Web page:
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Social Security Rulings: Most Frequently Used

Published February 3rd, 2014 in Patch & FitzGerald News

SSR 06-03p:


Titles II and XVI: Considering Opinions and Other Evidence from Sources Who Are Not “Acceptable Medical Sources” in Disability Claims; Considering Decisions on Disability by Other Governmental and Nongovernmental Agencies.

PURPOSE To clarify how we consider opinions from sources who are not “acceptable medical sources” and how we consider decisions by other governmental and nongovernmental agencies on the issue of disability or blindness.


SSR 82-46c:


SECTIONS 223(d) and 1614(a)(3) (42 U.S.C. 423(d) and 1382c(a)(3))
DISABILITY — AGE CRITERION OF THE VOCATIONAL FACTORS REGULATIONS — USE OF CHRONOLOGICAL AGE — CONSTITUTIONALITY


SSR 82-63:


TITLES II AND XVI – MEDICAL-VOCATIONAL PROFILES SHOWING AN INABILITY TO MAKE AN ADJUSTMENT TO OTHER WORK

PURPOSE: To clarify that there are two “medical-vocational profiles” which show an inability to make a vocational adjustment to other work (or any work) and which must be considered before a disability decision-maker refers to Appendix 2 of Subpart P of Regulations No. 4 to determine whether a claimant can do work which exists in significant numbers in the national economy, considering the interaction of the claimant’s residual functional capacity (RFC), age, education, and work experience. The characteristics of these two profiles are: (1) marginal education and long work experience limited to arduous unskilled physical labor and (2) advanced age, limited education and no work experience.


SSR 83-10:


TITLES II AND XVI: DETERMINING CAPABILITY TO DO OTHER WORK — THE MEDICAL-VOCATIONAL RULES OF APPENDIX 2

PURPOSE: To clarify the manner in which the medical-vocational rules in Appendix 2 of Subpart P, Regulations No. 4, address the issue of capability to do other work, and to provide definitions of terms and concepts frequently used in evaluating disability under the medical-vocational rules.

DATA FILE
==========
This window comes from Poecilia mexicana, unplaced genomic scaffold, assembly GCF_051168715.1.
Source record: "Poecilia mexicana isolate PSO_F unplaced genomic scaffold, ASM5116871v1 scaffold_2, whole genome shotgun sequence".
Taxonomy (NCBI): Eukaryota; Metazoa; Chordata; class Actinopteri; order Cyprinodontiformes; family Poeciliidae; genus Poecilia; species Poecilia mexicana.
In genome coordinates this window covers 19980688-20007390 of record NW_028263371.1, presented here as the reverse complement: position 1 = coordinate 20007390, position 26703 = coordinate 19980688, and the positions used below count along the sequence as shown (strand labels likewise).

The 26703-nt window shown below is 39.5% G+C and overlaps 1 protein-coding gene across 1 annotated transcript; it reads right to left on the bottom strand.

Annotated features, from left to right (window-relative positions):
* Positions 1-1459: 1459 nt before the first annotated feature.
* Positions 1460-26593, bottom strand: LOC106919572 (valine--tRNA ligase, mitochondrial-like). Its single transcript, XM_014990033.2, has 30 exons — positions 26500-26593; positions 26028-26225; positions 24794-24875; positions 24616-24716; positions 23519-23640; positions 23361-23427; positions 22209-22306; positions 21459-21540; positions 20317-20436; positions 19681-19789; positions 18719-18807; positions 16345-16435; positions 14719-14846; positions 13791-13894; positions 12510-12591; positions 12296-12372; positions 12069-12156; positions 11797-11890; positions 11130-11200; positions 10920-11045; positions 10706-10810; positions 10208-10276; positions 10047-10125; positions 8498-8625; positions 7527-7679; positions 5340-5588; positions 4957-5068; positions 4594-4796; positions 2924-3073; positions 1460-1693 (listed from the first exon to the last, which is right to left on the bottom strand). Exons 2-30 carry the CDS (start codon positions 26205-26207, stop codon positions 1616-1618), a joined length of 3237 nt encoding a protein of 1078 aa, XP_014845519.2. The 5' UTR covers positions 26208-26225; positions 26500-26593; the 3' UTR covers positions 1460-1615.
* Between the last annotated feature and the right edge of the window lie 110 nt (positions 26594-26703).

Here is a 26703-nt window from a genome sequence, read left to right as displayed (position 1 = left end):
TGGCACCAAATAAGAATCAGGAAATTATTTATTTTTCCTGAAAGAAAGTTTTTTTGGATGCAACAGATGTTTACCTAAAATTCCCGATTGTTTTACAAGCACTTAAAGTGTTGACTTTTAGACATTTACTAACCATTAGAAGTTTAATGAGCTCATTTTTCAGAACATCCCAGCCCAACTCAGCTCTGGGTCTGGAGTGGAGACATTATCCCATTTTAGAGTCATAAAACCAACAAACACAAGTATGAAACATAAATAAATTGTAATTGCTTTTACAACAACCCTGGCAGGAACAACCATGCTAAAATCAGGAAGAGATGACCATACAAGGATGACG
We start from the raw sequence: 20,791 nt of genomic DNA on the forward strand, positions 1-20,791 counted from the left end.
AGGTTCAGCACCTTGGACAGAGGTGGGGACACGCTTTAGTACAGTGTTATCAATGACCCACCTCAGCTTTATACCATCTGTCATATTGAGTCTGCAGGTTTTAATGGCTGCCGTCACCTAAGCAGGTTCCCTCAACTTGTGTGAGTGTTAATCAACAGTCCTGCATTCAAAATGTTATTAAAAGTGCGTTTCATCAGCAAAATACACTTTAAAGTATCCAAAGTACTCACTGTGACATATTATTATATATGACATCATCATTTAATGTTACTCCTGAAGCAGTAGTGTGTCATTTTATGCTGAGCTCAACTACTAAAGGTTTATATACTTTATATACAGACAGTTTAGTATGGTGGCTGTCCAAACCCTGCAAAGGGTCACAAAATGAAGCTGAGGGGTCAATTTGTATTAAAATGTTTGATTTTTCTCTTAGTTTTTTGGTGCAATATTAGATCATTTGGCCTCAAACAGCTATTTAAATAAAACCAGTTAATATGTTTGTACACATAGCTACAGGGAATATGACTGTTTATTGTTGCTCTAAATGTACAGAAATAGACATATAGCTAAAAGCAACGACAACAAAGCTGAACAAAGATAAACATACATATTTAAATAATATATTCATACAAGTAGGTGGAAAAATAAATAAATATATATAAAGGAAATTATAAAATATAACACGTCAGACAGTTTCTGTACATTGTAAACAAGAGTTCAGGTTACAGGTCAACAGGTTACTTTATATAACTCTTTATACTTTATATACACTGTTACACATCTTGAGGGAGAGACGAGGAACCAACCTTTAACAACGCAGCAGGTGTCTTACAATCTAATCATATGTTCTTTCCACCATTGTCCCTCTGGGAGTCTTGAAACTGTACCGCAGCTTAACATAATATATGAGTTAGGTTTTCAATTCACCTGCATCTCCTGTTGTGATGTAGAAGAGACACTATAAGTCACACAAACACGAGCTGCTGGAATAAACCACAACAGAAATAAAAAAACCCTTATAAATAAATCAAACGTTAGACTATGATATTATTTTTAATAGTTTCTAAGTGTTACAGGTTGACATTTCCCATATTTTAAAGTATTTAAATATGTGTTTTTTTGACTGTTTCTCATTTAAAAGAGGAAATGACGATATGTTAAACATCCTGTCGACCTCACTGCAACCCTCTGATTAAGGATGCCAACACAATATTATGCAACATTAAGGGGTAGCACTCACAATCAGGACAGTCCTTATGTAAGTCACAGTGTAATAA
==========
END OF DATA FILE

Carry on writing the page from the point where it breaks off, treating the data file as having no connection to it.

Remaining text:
SSR 83-14:


TITLES II AND XVI: CAPABILITY TO DO OTHER WORK — THE MEDICAL-VOCATIONAL RULES AS A FRAMEWORK FOR EVALUATING A COMBINATION OF EXERTIONAL AND NONEXERTIONAL IMPAIRMENTS

PURPOSE: To clarify how the table rules in Appendix 2, Subpart P, Regulations No. 4, provide a framework for decisions concerning persons who have both a severe exertional impairment and a nonexertional limitation or restriction.


SSR 85-15:


TITLES II AND XVI: CAPABILITY TO DO OTHER WORK — THE MEDICAL-VOCATIONAL RULES AS A FRAMEWORK FOR EVALUATING SOLELY NONEXERTIONAL IMPAIRMENTS

This supersedes Program Policy Statement No. 116 (SSR 85-7) with the same title (which superseded Program Policy Statement No. 104 (SSR 83-13) and is in accord with an order of the U.S. District Court for the District of Minnesota.

PURPOSE: The original purpose of SSR 83-13 was to clarify how the regulations and the exertionally based numbered decisional rules in Appendix 2, Subpart P, Regulations No. 4, provide a framework for decisions concerning persons who have only a nonexertional limitation(s) of function or an environmental restriction(s). The purpose of this revision to SSR 83-13 and SSR 85-7 is to emphasize, in the sections relating to mental impairments: (1) that the potential job base for mentally ill claimants without adverse vocational factors is not necessarily large even for individuals who have no other impairments, unless their remaining mental capacities are sufficient to meet the intellectual and emotional demands of at least unskilled, competitive, remunerative work on a sustained basis; and (2) that a finding of disability can be appropriate for an individual who has a severe mental impairment which does not meet or equal the Listing of Impairments, even where he or she does not have adversities in age, education, or work experience.


SSR 96-9p:


POLICY INTERPRETATION RULING 
TITLES II AND XVI: DETERMINING CAPABILITY TO DO OTHER WORK–IMPLICATIONS OF A RESIDUAL FUNCTIONAL CAPACITY FOR LESS THAN A FULL RANGE OF SEDENTARY WORK

PURPOSE: To explain the Social Security Administration’s policies regarding the impact of a residual functional capacity (RFC) assessment for less than a full range of sedentary work on an individual’s ability to do other work. In particular, to emphasize that:

1. An RFC for less than a full range of sedentary work reflects very serious limitations resulting from an individual’s medical impairment(s) and is expected to be relatively rare.

However, a finding that an individual has the ability to do less than a full range of sedentary work does not necessarily equate with a decision of “disabled.” If the performance of past relevant work is precluded by an RFC for less than the full range of sedentary work, consideration must still be given to whether there is other work in the national economy that the individual is able to do, considering age, education, and work experience.

Effective 10/30/13 Policy Ruling regarding Evaluating Cases Involving RSD and CRPS
Future release, Police Ruling regarding evaluating cases involving Drug Addiction and Alcoholism
SOCIAL SECURITY RULINGS Chart (most frequently used)

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